Streams

Ari Shapiro

Ari Shapiro appears in the following:

Israel's Rocket Defense System Performs Well During Gaza Escalation

Friday, July 11, 2014

Israel's military says its rocket defense system, known as Iron Dome, has kept the country safe from Hamas rockets. The missile shield system may have its critics, but Israelis are still proud.

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On Opposite Sides Of Israeli-Gaza Border, Feeling The Same Fears

Wednesday, July 09, 2014

The escalating conflict around the Gaza Strip has turned daily routines upside down. A family in Ashkelon, Israel, and one in Gaza City both take shelter — and struggle to keep their children safe.

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Unwelcomed At First, Israelis Mourn Palestinian Teen's Death With His Family

Wednesday, July 09, 2014

Family members of slain Palestinian teenager Mohammed Abu Khadier said they didn't want an Israeli condolence visit. But the Israelis arrived anyway. The scene went from anger to tears.

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In Battle Over Gaza, A Slow Build-up Shows No Signs Of Ending

Tuesday, July 08, 2014

Israel stepped up its air assault on the Gaza Strip. Unlike air strikes in the past, Israel has tempered its initial show of force, but the situation appears to be steadily intensifying.

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For One Crime Writer, Peaceful Shetland Is A Perfect Place For Murder

Tuesday, July 08, 2014

Despite the lack of real-life crime on the Scottish islands, author Ann Cleeves has found plenty of inspiration there. "I love the idea of long, low horizons with secrets hidden underneath," she says.

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In Jerusalem, And Caught In A Crossfire Of Thrown Stones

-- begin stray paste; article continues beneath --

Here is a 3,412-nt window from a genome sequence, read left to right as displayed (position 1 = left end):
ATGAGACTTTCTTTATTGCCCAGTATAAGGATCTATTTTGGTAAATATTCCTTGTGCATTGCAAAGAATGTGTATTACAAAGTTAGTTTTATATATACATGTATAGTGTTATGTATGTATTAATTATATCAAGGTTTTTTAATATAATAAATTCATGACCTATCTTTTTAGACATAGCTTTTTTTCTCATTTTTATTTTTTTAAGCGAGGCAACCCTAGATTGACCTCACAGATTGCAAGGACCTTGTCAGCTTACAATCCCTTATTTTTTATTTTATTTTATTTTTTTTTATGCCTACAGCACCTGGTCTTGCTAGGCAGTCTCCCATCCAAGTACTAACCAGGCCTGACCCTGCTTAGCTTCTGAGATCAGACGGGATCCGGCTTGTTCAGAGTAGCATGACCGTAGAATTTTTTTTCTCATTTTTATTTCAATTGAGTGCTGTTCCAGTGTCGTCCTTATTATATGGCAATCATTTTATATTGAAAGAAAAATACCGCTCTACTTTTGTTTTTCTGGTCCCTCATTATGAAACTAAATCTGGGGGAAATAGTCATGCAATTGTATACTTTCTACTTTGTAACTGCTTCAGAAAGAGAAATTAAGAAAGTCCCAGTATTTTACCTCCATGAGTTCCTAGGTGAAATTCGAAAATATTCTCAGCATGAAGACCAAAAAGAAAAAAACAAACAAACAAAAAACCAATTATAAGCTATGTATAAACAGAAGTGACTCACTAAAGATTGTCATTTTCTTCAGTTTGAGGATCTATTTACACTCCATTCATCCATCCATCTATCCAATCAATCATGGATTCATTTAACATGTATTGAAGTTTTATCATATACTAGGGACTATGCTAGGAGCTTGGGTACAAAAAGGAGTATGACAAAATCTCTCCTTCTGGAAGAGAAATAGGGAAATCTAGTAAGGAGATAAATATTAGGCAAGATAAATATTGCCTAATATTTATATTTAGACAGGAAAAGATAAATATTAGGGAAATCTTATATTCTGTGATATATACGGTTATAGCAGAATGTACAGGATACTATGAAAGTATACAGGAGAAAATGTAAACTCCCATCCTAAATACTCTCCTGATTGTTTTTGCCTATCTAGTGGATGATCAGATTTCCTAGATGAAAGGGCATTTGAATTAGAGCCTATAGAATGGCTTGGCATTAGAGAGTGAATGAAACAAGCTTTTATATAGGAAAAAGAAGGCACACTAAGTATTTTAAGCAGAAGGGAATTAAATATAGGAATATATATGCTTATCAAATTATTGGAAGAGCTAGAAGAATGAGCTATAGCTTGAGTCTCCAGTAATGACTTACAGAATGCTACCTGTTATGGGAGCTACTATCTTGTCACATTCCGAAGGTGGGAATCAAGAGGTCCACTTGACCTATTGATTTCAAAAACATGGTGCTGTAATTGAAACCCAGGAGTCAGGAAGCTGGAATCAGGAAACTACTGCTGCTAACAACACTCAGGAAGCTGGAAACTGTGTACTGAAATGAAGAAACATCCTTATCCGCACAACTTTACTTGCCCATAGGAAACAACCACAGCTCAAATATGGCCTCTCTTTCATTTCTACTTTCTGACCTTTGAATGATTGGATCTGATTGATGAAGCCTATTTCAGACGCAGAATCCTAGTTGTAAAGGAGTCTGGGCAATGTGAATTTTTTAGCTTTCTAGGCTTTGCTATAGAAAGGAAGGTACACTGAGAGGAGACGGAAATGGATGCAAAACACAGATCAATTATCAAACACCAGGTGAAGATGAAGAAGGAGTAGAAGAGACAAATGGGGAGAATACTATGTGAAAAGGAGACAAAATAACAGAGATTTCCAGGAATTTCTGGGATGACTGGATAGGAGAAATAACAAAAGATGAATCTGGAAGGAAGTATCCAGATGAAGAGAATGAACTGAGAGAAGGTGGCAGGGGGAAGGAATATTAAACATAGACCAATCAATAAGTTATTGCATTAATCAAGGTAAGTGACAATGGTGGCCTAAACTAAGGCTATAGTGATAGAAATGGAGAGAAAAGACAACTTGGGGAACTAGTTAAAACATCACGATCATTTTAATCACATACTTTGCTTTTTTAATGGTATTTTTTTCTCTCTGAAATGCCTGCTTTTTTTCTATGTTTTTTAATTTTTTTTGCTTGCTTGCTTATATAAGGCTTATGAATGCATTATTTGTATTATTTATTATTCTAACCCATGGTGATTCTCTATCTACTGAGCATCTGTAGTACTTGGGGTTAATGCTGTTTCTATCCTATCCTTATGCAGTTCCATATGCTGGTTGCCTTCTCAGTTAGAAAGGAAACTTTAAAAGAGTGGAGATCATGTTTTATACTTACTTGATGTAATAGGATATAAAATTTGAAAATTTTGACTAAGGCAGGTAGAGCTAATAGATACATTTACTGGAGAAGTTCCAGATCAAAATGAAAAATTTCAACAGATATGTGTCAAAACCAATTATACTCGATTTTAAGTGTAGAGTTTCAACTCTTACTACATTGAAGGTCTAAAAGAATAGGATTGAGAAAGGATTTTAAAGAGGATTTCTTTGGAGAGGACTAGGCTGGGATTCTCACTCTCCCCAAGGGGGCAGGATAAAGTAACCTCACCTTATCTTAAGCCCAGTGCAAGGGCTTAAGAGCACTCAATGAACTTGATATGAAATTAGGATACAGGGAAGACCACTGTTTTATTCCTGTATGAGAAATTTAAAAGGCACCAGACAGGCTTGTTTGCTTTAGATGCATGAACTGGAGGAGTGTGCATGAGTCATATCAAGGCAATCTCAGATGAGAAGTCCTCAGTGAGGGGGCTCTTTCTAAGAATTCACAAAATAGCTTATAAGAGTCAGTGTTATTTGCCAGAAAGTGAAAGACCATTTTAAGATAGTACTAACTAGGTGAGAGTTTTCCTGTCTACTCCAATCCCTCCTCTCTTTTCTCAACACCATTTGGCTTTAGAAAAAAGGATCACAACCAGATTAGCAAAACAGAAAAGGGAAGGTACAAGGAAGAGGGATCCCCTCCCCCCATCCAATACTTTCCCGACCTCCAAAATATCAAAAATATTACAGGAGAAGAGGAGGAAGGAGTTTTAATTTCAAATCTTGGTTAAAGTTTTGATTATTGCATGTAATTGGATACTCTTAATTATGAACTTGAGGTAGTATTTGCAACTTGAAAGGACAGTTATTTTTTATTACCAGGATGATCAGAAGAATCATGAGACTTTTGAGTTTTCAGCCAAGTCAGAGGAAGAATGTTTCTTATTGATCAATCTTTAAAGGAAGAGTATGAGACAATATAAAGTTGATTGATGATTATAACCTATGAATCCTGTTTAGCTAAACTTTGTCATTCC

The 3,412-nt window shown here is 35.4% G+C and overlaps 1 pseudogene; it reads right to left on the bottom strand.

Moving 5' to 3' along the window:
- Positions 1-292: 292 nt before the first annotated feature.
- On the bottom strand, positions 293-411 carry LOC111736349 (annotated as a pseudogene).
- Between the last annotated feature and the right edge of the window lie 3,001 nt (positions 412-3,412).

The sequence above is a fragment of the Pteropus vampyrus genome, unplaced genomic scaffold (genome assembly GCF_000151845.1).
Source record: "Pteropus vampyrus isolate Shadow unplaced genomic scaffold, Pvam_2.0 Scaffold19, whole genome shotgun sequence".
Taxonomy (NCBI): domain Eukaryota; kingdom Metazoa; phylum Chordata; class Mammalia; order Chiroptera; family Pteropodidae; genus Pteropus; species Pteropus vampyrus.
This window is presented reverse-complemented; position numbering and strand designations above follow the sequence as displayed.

Monday, July 07, 2014

Following the deaths of three Israeli teens and the apparent revenge killing of a Palestinian, Jerusalem is as tense as it has been in years. NPR's Ari Shapiro and his translator found themselves victims of rock-throwing there. Their story offers a window into a city on edge.

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A Scottish Yarn: A Knit In Time Saves The Fabric Of Shetland Life

Wednesday, July 02, 2014

In the remote cluster of rocks in the North Sea, knitting is a deeply ingrained tradition that stretches back for centuries — and persists despite the money that oil and gas have brought to Shetland.

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In Shetland, Oil Shapes Debate Over Scottish Independence

Monday, June 30, 2014

Offshore oil and gas money is central to the debate over whether Scotland should break off from the U.K. — especially in the remote Shetland Islands, where North Sea oil has transformed the economy.

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The Shifting Legacy Of The Man Who Shot Franz Ferdinand

Friday, June 27, 2014

Gavrilo Princip helped spark World War I when he assassinated the heir to the Austro-Hungarian throne a hundred years ago. In death, he's been a more potent symbol than he ever was in life.

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A Century Ago In Sarajevo: A Plot, A Farce And A Fateful Shot

Friday, June 27, 2014

On June 28, 1914, the assassination of Archduke Franz Ferdinand sparked World War I. NPR's Ari Shapiro takes a tour of the city and learns the improbable story behind that shot heard round the world.